Everyone prayed I would be a boy. I was born a baby girl. My photographs show how the genders “girl” and “boy” can coexist as they interact.
By My Van
In many cultures, it’s considered luckier to give birth to a boy rather than a girl.
Before my four older sisters were born, my mother was already under pressure to bring a boy into her family.
My sister once told me about the hours before I was born: My paternal grandmother told my sisters that if the baby were a boy, they would get to go home early. If not, they would have to stay with my mother.
From close family to distant relatives, everyone prayed I would be born a boy.
My mother gave birth to a healthy baby girl at 8:38 pm on Friday, September 13, 2002, in a hospital in Ho Chi Minh City, Vietnam. To this day, I believe those prayers made me who I am today.
In my photo report, I have chosen to explore my identity and how my expression or behaviors differ completely from how my mother pictured and wanted me to be from the minute I was born. I chose this series of prints to describe what the coexistence of the “girl” and the “boy” looks like.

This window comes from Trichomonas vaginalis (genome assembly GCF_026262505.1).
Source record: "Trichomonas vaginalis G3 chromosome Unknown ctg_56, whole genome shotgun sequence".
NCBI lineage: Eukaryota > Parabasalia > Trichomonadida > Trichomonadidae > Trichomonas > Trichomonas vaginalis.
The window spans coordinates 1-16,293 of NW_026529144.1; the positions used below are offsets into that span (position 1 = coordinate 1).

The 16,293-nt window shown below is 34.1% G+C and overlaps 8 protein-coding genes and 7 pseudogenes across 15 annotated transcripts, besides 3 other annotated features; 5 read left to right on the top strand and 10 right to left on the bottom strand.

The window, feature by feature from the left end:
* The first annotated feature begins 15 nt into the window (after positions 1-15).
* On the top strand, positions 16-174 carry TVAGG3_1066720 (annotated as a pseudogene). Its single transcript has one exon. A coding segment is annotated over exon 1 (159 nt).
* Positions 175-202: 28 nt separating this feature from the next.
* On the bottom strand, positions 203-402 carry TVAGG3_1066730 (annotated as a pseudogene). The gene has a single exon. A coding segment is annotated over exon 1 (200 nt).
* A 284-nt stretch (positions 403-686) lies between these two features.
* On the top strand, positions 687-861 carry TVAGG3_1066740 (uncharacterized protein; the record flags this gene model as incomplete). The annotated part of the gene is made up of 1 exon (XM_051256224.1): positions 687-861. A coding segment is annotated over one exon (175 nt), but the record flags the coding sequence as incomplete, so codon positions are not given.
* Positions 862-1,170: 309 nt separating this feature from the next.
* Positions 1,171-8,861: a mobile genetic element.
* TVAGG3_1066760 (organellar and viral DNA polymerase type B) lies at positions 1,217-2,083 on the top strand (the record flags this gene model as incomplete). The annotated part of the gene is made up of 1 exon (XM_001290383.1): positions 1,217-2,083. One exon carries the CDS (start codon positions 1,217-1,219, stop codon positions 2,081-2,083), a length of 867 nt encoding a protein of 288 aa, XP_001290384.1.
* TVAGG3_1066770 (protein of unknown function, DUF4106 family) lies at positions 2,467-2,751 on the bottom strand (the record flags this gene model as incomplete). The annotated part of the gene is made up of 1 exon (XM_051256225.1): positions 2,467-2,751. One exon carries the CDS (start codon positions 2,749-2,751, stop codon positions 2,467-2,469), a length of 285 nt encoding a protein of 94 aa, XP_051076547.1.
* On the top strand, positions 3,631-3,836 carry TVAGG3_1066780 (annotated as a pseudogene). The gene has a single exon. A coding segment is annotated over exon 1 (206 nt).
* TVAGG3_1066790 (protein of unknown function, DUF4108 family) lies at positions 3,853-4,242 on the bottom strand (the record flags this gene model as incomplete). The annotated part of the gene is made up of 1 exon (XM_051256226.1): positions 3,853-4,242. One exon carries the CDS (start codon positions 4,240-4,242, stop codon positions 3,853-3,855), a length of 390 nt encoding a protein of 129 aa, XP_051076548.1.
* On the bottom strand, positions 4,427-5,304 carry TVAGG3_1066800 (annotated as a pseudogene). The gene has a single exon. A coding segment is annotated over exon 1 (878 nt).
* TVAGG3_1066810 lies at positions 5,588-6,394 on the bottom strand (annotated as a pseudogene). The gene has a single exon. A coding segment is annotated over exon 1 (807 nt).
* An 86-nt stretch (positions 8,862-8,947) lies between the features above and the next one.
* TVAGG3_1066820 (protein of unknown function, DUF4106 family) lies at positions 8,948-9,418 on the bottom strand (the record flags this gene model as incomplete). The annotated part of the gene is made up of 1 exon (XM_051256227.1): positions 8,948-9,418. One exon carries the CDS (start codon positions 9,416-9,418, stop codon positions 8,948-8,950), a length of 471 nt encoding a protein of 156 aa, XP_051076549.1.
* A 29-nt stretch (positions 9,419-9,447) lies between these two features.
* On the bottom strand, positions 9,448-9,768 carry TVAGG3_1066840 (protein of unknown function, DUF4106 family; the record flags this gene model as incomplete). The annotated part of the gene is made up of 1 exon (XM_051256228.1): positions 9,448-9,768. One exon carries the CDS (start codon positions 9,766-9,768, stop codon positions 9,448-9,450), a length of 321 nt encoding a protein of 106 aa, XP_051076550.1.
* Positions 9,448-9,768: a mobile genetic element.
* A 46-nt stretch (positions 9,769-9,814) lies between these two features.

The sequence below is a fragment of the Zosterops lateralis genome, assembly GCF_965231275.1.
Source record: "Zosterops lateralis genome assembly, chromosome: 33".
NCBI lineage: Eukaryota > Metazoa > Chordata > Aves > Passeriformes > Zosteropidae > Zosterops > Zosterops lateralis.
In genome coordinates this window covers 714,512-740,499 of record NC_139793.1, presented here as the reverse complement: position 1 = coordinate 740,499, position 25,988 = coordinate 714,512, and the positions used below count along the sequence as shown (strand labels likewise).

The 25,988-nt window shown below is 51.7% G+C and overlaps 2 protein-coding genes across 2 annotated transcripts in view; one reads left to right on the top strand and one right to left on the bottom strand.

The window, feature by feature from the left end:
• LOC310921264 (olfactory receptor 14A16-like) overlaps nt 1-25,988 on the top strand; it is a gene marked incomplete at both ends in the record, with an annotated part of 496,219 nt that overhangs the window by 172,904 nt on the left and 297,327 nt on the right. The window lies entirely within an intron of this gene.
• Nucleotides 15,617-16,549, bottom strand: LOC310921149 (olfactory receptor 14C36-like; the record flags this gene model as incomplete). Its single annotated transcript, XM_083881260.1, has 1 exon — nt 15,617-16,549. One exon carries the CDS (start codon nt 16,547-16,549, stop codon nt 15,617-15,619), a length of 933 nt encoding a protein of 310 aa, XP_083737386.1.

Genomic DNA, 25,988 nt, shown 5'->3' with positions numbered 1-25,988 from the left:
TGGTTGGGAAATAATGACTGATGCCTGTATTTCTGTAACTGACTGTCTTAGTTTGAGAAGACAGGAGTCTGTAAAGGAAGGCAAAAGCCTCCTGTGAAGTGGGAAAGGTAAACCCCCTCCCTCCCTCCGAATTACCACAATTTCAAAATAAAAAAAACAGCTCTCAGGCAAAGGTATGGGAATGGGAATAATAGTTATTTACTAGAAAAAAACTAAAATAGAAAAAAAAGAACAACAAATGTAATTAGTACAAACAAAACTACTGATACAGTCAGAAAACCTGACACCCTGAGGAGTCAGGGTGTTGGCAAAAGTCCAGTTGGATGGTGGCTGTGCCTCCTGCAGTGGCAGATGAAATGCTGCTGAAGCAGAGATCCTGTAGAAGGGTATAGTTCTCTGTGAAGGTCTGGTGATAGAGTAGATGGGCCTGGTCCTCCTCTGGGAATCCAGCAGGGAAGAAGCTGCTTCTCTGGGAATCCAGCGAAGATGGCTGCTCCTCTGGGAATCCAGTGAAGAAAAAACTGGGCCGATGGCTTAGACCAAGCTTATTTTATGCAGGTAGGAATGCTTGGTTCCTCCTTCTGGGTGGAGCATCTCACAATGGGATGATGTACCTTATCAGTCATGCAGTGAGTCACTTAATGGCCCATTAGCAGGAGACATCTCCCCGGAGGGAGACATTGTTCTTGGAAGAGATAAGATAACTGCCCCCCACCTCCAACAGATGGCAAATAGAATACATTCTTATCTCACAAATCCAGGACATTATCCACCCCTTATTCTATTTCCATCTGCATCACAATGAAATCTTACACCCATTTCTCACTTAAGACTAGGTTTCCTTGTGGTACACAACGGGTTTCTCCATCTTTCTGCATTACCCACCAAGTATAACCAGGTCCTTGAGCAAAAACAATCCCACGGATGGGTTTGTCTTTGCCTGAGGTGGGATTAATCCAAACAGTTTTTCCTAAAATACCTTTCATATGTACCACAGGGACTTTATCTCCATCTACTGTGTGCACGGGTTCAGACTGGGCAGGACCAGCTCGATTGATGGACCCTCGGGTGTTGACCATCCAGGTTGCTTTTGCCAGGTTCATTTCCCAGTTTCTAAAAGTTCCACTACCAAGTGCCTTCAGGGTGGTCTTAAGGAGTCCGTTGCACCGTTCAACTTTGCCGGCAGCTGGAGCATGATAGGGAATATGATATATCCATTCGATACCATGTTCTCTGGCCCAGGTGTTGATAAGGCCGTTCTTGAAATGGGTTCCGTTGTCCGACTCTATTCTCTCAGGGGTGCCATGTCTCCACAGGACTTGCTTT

Each print shows the “girl” and the “boy” interacting separately and with each other.
I chose to let myself be physically vulnerable and uncomfortable in the shots of the “girl” because that was how I felt every day. I tried to be as feminine as I could in the blue dress and in my mother’s yellow dress.
Using design skills that I have learned, I was able to give myself dramatic lighting on stage. In the end, the prints fit together and they all tell a story. My story makes sense.
My Van is a high school student at Westover School in the United States. They identify as Transgender/Nonbinary, and they go by they/them and he/him. They are finishing up their third year at Westover. They were born and raised in Ho Chi Minh City, Vietnam.